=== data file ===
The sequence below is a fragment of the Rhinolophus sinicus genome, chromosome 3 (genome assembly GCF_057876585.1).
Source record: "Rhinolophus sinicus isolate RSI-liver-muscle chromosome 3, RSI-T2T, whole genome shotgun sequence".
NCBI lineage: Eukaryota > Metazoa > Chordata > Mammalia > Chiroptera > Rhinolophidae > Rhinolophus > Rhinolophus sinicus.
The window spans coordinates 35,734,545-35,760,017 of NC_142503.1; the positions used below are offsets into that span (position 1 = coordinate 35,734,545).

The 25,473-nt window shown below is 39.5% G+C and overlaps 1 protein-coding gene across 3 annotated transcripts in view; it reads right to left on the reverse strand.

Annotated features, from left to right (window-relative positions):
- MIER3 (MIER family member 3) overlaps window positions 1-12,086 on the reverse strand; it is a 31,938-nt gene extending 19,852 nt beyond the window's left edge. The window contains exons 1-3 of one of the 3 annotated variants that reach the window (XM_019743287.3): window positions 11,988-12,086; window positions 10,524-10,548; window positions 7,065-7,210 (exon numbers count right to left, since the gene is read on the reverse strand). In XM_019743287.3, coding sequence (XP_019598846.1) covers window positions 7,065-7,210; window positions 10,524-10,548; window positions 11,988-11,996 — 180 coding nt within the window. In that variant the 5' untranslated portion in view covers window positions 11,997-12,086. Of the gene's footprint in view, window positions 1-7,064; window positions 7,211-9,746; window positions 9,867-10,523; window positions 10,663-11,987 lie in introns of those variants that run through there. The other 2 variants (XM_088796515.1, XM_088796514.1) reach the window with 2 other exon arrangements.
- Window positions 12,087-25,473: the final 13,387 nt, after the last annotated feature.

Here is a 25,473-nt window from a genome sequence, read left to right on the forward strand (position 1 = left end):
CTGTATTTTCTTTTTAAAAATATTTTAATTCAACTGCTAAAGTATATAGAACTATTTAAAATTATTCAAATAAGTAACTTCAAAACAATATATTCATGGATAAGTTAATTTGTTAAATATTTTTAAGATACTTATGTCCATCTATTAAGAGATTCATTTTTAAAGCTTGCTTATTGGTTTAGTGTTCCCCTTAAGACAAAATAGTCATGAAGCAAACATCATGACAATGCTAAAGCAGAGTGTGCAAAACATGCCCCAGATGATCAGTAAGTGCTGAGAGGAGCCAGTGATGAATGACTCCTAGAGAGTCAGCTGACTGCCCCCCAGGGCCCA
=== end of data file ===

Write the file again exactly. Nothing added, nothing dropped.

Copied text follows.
The sequence below is a fragment of the Rhinolophus sinicus genome, chromosome 3 (genome assembly GCF_057876585.1).
Source record: "Rhinolophus sinicus isolate RSI-liver-muscle chromosome 3, RSI-T2T, whole genome shotgun sequence".
NCBI lineage: Eukaryota > Metazoa > Chordata > Mammalia > Chiroptera > Rhinolophidae > Rhinolophus > Rhinolophus sinicus.
The window spans coordinates 35,734,545-35,760,017 of NC_142503.1; the positions used below are offsets into that span (position 1 = coordinate 35,734,545).

The 25,473-nt window shown below is 39.5% G+C and overlaps 1 protein-coding gene across 3 annotated transcripts in view; it reads right to left on the reverse strand.

Annotated features, from left to right (window-relative positions):
- MIER3 (MIER family member 3) overlaps window positions 1-12,086 on the reverse strand; it is a 31,938-nt gene extending 19,852 nt beyond the window's left edge. The window contains exons 1-3 of one of the 3 annotated variants that reach the window (XM_019743287.3): window positions 11,988-12,086; window positions 10,524-10,548; window positions 7,065-7,210 (exon numbers count right to left, since the gene is read on the reverse strand). In XM_019743287.3, coding sequence (XP_019598846.1) covers window positions 7,065-7,210; window positions 10,524-10,548; window positions 11,988-11,996 — 180 coding nt within the window. In that variant the 5' untranslated portion in view covers window positions 11,997-12,086. Of the gene's footprint in view, window positions 1-7,064; window positions 7,211-9,746; window positions 9,867-10,523; window positions 10,663-11,987 lie in introns of those variants that run through there. The other 2 variants (XM_088796515.1, XM_088796514.1) reach the window with 2 other exon arrangements.
- Window positions 12,087-25,473: the final 13,387 nt, after the last annotated feature.

Here is a 25,473-nt window from a genome sequence, read left to right on the forward strand (position 1 = left end):
CTGTATTTTCTTTTTAAAAATATTTTAATTCAACTGCTAAAGTATATAGAACTATTTAAAATTATTCAAATAAGTAACTTCAAAACAATATATTCATGGATAAGTTAATTTGTTAAATATTTTTAAGATACTTATGTCCATCTATTAAGAGATTCATTTTTAAAGCTTGCTTATTGGTTTAGTGTTCCCCTTAAGACAAAATAGTCATGAAGCAAACATCATGACAATGCTAAAGCAGAGTGTGCAAAACATGCCCCAGATGATCAGTAAGTGCTGAGAGGAGCCAGTGATGAATGACTCCTAGAGAGTCAGCTGACTGCCCCCCAGGGCCCA